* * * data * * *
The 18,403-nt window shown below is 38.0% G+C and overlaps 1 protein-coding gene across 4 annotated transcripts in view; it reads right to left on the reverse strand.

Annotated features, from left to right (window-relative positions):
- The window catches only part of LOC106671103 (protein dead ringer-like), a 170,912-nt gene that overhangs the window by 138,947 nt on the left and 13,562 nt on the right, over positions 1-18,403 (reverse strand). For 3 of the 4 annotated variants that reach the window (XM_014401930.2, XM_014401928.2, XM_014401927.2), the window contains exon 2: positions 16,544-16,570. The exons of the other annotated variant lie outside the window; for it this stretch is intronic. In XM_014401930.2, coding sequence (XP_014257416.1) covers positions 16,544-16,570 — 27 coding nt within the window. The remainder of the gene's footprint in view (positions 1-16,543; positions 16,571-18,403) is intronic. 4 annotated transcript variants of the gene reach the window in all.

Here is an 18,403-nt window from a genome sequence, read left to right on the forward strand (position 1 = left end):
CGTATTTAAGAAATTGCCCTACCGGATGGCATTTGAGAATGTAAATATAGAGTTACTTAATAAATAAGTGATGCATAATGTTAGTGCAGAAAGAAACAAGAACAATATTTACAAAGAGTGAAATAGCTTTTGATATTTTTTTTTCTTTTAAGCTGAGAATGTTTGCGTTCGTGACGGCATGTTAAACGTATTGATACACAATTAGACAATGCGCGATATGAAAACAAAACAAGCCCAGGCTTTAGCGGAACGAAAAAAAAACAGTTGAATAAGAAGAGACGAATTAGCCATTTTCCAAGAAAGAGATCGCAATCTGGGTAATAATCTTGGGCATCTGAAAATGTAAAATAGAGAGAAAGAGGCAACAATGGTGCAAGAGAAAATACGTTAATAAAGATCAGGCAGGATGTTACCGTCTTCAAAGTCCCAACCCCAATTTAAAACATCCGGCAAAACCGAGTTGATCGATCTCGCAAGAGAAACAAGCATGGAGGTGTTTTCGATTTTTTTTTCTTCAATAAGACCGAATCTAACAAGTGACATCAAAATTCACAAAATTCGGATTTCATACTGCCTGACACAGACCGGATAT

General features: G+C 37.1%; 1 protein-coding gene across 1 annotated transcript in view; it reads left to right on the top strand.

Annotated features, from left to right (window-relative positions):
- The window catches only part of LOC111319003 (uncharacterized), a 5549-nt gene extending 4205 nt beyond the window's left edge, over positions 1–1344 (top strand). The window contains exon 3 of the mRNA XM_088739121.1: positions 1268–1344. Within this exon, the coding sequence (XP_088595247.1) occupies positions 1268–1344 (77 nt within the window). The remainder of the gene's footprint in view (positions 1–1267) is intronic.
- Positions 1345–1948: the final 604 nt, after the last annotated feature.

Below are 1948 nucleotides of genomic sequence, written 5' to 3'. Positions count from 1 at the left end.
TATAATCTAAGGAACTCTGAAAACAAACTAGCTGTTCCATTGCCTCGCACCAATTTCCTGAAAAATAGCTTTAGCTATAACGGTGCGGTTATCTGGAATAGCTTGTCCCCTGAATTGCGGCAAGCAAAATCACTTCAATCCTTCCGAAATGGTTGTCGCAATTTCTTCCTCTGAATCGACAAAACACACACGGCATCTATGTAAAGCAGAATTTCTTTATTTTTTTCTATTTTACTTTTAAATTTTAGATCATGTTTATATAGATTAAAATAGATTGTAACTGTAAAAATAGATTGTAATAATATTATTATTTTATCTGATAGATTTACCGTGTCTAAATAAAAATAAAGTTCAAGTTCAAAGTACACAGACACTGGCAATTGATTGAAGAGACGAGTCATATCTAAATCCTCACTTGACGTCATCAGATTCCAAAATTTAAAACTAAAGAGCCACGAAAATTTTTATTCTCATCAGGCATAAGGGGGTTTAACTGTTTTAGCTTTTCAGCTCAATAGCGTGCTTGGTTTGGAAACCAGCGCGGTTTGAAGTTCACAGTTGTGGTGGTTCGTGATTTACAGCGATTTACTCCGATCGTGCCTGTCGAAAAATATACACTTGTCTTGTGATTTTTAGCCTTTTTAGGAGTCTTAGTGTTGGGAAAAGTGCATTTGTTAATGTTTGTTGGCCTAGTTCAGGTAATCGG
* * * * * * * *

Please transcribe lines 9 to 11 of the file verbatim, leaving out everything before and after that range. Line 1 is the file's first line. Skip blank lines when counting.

- Positions 1345–1948: the final 604 nt, after the last annotated feature.

Below are 1948 nucleotides of genomic sequence, written 5' to 3'. Positions count from 1 at the left end.
TATAATCTAAGGAACTCTGAAAACAAACTAGCTGTTCCATTGCCTCGCACCAATTTCCTGAAAAATAGCTTTAGCTATAACGGTGCGGTTATCTGGAATAGCTTGTCCCCTGAATTGCGGCAAGCAAAATCACTTCAATCCTTCCGAAATGGTTGTCGCAATTTCTTCCTCTGAATCGACAAAACACACACGGCATCTATGTAAAGCAGAATTTCTTTATTTTTTTCTATTTTACTTTTAAATTTTAGATCATGTTTATATAGATTAAAATAGATTGTAACTGTAAAAATAGATTGTAATAATATTATTATTTTATCTGATAGATTTACCGTGTCTAAATAAAAATAAAGTTCAAGTTCAAAGTACACAGACACTGGCAATTGATTGAAGAGACGAGTCATATCTAAATCCTCACTTGACGTCATCAGATTCCAAAATTTAAAACTAAAGAGCCACGAAAATTTTTATTCTCATCAGGCATAAGGGGGTTTAACTGTTTTAGCTTTTCAGCTCAATAGCGTGCTTGGTTTGGAAACCAGCGCGGTTTGAAGTTCACAGTTGTGGTGGTTCGTGATTTACAGCGATTTACTCCGATCGTGCCTGTCGAAAAATATACACTTGTCTTGTGATTTTTAGCCTTTTTAGGAGTCTTAGTGTTGGGAAAAGTGCATTTGTTAATGTTTGTTGGCCTAGTTCAGGTAATCGG